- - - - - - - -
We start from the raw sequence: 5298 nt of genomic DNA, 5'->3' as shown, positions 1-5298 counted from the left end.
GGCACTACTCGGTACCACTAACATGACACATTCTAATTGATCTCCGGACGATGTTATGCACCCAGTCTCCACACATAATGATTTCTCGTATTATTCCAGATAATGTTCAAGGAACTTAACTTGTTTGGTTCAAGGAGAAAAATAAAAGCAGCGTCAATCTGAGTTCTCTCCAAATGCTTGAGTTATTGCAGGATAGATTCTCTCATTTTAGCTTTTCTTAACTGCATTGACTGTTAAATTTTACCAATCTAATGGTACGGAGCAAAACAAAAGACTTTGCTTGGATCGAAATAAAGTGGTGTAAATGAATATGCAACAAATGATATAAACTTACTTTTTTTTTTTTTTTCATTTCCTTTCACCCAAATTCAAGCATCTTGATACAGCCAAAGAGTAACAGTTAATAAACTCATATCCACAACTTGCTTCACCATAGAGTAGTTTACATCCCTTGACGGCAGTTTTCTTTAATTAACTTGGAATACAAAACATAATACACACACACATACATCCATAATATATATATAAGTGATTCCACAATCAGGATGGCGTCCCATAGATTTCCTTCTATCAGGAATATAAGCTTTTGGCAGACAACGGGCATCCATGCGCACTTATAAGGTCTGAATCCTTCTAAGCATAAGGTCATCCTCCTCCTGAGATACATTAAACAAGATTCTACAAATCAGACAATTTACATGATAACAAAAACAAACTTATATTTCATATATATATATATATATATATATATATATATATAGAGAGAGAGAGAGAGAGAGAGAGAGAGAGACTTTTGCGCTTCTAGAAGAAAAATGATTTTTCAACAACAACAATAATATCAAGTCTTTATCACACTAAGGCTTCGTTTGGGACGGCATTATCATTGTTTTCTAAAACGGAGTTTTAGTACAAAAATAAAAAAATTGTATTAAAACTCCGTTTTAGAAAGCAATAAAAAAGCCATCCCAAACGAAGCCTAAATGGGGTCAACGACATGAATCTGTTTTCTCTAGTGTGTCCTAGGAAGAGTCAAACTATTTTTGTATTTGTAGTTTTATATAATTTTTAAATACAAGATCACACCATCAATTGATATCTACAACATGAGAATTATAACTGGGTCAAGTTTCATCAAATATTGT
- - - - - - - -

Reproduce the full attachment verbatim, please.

We start from the raw sequence: 5298 nt of genomic DNA, 5'->3' as shown, positions 1-5298 counted from the left end.
GGCACTACTCGGTACCACTAACATGACACATTCTAATTGATCTCCGGACGATGTTATGCACCCAGTCTCCACACATAATGATTTCTCGTATTATTCCAGATAATGTTCAAGGAACTTAACTTGTTTGGTTCAAGGAGAAAAATAAAAGCAGCGTCAATCTGAGTTCTCTCCAAATGCTTGAGTTATTGCAGGATAGATTCTCTCATTTTAGCTTTTCTTAACTGCATTGACTGTTAAATTTTACCAATCTAATGGTACGGAGCAAAACAAAAGACTTTGCTTGGATCGAAATAAAGTGGTGTAAATGAATATGCAACAAATGATATAAACTTACTTTTTTTTTTTTTTTCATTTCCTTTCACCCAAATTCAAGCATCTTGATACAGCCAAAGAGTAACAGTTAATAAACTCATATCCACAACTTGCTTCACCATAGAGTAGTTTACATCCCTTGACGGCAGTTTTCTTTAATTAACTTGGAATACAAAACATAATACACACACACATACATCCATAATATATATATAAGTGATTCCACAATCAGGATGGCGTCCCATAGATTTCCTTCTATCAGGAATATAAGCTTTTGGCAGACAACGGGCATCCATGCGCACTTATAAGGTCTGAATCCTTCTAAGCATAAGGTCATCCTCCTCCTGAGATACATTAAACAAGATTCTACAAATCAGACAATTTACATGATAACAAAAACAAACTTATATTTCATATATATATATATATATATATATATATATATATAGAGAGAGAGAGAGAGAGAGAGAGAGAGAGACTTTTGCGCTTCTAGAAGAAAAATGATTTTTCAACAACAACAATAATATCAAGTCTTTATCACACTAAGGCTTCGTTTGGGACGGCATTATCATTGTTTTCTAAAACGGAGTTTTAGTACAAAAATAAAAAAATTGTATTAAAACTCCGTTTTAGAAAGCAATAAAAAAGCCATCCCAAACGAAGCCTAAATGGGGTCAACGACATGAATCTGTTTTCTCTAGTGTGTCCTAGGAAGAGTCAAACTATTTTTGTATTTGTAGTTTTATATAATTTTTAAATACAAGATCACACCATCAATTGATATCTACAACATGAGAATTATAACTGGGTCAAGTTTCATCAAATATTGT